I enjoy these a great deal, and they quite often have noir shadowing. The stories are stories of jeopardy. IMHO, these cartoons are very early in using noir graphics. Some earlier Disney cartoons might turn up similar effects. Certainly the 1940 Fantasia may have a segment that qualifies, the Sorcerer's Apprentice. Parts of that may have inspired Fleischer's Mechanical Monsters, which in any event may have inspired some of The Empire Strikes Back.
Dan Hodges may wish to take note. Some of the episodes are directly in the spy mode. Others have other sorts of enemies that stand in for the enemies faced by the country at that time.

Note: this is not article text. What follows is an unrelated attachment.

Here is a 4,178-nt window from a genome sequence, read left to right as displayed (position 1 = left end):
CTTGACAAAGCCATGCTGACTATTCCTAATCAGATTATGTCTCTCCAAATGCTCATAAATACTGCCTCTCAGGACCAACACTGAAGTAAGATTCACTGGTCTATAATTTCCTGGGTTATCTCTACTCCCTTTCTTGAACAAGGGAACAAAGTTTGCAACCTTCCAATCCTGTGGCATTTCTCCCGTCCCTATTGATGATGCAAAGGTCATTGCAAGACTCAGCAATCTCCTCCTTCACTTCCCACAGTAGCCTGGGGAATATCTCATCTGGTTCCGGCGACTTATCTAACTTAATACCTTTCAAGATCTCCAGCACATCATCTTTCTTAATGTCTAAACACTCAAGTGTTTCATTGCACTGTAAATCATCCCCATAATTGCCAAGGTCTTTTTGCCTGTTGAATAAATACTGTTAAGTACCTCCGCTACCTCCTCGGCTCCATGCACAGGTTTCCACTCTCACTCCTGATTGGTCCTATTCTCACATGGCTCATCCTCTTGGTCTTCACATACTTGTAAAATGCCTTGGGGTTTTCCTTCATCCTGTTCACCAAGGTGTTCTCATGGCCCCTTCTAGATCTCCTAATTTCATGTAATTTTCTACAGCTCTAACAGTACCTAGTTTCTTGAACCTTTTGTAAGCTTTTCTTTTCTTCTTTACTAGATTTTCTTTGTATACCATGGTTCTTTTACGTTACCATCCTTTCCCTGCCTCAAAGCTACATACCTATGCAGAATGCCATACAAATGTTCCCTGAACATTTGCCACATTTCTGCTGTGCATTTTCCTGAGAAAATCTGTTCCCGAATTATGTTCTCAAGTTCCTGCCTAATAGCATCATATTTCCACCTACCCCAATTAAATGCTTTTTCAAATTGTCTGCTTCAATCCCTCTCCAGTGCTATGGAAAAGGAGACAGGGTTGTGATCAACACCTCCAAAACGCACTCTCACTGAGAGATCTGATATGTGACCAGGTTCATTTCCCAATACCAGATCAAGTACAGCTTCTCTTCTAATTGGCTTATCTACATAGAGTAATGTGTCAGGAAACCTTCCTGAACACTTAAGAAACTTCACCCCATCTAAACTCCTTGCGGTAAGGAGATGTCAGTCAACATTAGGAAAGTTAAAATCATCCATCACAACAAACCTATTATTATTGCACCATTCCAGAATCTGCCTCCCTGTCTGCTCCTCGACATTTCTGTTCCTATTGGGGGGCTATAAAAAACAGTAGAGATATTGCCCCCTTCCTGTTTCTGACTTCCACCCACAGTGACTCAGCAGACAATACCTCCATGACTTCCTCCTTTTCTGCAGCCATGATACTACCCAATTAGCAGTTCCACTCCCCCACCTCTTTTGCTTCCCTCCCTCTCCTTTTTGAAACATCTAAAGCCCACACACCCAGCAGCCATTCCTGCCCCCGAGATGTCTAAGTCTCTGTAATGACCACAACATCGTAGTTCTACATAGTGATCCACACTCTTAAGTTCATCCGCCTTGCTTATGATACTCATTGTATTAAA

The many superhero neo-noirs from 1980 onwards are often heavy, long-winded affairs that simply cannot and do not capture the agility of a comic book. These cartoons are able to do it, and they succeed at it.
When we see Superman in the opening shot, arms on hips, most of his face is in darkness and so is his torso. He's "lit" from the side and where there is no light, the background is a dark shade of blue. The first shot of the city and Daily Planet It is as if from an aerial view, and it's at night. The music is foreboding. The chief sits at a desk lit by one overhead bulb shaded, casting a sharp shadow effect.
The anime neo-noirs of late are much better at capturing the spirit of the superhero noir than those big movies.